Sense and Sensibility (1971/BBC)
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From acclaimed writer Andrew Davies comes this enchanting new adaptation of Jane Austen's classic novel about love and marriage. Marianne Dashwood wears her heart on her sleeve when she falls in love with the charming but unsuitable John Willoughby, ignoring her sister Elinor's warning that her impulsive behaviour leaves her open to gossip and innuendo. Elinor, sensitive to social convention, struggles to conceal her own romantic disappointment, even from those closest to her. Will the sisters learn that sense must mix with sensibility if they are to find personal happiness in a society where status and money govern the rules of love?]]>
Top Customer Reviews
This nearly three-hour version features "salad days" performances by Joanna David, Patricia Routledge, Robin Ellis and Clive Frances (adversaries in the POLDARK mini-series) and when you factor in that this 1971 mini-series had never aired in this country made it a "must" purchase. I was not disappointed, and would recommend it to other Austen addicts like myself.
The filming is very old style Masterpiece Theatre similar to The First Churchills. It's a bit stagy, but a very good, satisfying version.
Having read Jane Austen's "Sense and Sensibility" twice and having watched the following adaptations of Sense and Sensibility: 1971, 1981, 1996, and 2009, I certainly believe this adaptation captures the intent of Austen's novel better than any of the any other adaptations. Of course, this will create a dated production but hardly a humorless one.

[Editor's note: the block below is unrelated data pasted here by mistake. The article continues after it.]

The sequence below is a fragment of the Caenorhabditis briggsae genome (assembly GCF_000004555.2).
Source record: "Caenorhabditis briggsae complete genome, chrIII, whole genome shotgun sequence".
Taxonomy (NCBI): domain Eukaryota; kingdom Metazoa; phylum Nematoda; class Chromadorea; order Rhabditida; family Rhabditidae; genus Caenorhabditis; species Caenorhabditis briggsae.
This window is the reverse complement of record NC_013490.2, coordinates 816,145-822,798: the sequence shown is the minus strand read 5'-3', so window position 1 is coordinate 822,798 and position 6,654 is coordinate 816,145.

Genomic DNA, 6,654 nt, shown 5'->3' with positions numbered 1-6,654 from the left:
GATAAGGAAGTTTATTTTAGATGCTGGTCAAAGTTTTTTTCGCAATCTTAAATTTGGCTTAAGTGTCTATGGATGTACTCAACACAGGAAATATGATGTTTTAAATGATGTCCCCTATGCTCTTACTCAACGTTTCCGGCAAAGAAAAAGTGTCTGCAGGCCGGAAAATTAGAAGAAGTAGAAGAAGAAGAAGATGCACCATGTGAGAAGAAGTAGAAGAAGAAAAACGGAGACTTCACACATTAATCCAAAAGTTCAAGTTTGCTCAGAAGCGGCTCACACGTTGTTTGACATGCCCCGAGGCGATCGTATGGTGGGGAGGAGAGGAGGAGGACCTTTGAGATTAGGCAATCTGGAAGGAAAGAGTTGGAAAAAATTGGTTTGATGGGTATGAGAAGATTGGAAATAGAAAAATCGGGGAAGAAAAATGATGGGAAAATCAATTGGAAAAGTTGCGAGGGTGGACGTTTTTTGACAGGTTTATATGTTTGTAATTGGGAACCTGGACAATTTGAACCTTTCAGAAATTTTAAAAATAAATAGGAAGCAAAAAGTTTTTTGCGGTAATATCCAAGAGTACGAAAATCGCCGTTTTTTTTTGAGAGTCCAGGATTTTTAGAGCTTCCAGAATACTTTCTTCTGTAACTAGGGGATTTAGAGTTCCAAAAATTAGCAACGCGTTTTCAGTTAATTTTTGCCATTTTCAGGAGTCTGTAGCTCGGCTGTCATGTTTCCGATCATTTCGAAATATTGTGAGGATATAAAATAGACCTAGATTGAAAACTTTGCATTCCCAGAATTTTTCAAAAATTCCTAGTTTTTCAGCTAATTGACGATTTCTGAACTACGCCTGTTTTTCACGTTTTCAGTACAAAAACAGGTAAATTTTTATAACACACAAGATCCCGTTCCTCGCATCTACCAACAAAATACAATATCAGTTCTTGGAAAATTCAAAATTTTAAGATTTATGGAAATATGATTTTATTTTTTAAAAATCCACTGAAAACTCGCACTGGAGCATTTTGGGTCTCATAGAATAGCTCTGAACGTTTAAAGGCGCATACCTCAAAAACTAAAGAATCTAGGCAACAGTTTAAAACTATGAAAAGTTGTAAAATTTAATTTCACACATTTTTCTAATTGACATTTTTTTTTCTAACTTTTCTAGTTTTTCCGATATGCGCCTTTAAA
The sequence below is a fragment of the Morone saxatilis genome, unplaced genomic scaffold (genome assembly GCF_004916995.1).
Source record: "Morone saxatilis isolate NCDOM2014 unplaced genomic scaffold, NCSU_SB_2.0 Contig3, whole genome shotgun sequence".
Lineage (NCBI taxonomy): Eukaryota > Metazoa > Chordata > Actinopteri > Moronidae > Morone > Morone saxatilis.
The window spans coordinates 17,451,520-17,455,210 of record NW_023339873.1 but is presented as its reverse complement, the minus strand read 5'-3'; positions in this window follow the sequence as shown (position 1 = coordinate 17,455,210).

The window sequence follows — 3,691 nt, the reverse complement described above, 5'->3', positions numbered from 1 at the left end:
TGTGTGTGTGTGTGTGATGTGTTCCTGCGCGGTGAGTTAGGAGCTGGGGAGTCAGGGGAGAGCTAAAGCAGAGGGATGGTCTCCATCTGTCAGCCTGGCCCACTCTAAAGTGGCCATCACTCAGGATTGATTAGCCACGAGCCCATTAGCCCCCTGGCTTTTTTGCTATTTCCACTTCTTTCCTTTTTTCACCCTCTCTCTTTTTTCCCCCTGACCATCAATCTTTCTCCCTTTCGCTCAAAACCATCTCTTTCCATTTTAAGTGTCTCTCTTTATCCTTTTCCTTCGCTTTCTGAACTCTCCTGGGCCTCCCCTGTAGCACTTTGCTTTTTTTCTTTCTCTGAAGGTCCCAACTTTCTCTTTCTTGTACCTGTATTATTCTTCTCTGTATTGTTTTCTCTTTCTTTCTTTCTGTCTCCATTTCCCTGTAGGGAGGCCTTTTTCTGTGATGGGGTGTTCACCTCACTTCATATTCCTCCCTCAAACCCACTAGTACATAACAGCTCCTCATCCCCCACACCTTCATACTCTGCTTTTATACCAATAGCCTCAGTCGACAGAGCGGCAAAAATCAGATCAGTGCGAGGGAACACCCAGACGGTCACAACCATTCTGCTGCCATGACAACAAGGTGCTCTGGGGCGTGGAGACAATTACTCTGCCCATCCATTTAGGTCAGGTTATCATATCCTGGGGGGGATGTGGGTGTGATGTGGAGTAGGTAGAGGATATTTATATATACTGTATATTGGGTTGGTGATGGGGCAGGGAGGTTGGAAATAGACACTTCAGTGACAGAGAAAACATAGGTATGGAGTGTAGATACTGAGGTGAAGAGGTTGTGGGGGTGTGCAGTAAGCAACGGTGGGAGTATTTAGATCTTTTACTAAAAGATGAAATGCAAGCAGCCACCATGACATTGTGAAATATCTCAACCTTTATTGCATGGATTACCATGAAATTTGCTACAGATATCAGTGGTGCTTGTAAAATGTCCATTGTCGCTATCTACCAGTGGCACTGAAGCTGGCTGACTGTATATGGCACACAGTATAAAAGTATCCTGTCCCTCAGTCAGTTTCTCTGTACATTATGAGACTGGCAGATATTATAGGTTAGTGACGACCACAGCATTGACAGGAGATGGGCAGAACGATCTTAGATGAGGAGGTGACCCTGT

This 1971 Giles adaptation captures quite well the personalities of Mrs. Jennings and Lucy Steele. Rare is the adaptation of "Sense and Sensibility" in which you sympathize with Mrs. Jennings and believe her to be (despite her gossipy personality) a character with whom other characters can sympathize. Lucy, through her tone of voice and body language, is played as a cunning young lady rather than a naive one when she admits to Elinor that she and Edward have been engaged for years. In other words, Lucy is aware that she is hurting Elinor when she tells her about Edward's engagement. Also, Elinor and Marianne do not seem in this adaptation to be quite as much the embodiment of complete sense and complete sensibility, which is how the 1981 Barron adaptation portrays them.
The plot of this 1971 Giles adaptation is very similar to the novel, as are all the adaptations. A few negatives do exist, naturally. Margaret's character is cut, although this might have been expected. Also, the adaptation implies that Radcliffe wrote "The Castle of Otranto," which, in my view, is a careless error.Read more ›
Most Recent Customer Reviews
A close production to the original dialogue of the book. EXCELLENT.Published 11 hours ago by Suzanne Madsen
While this 1971 version of Jane Austen classic Sense and Sensibility is not my most favorite, it is cute and so different than the other adaptions. Read morePublished 4 months ago by J. W. Garrett
Quite interesting style of acting. For fans of Sense n Sensibility it is an added dimension in style and delivery. Enjoyed its old fashioned acting.Published 5 months ago by Priscilla
I think the screenplay is slow, and the acting is a bit wooden, especially the part of Elinor.Published 6 months ago by D. Dawson
Good solid rendition of a Jane Austin story. This was more like a play. Very little music which was pleasant. It was good to see 2 actors from POLDARK! I enjoyed it.Published 8 months ago by A. Mcpherson
This is the 4th version I have of this Jane Austin movie, it is good and entertaining. Each time a story is redone, it's surprising what gets changed.Published 9 months ago by bradley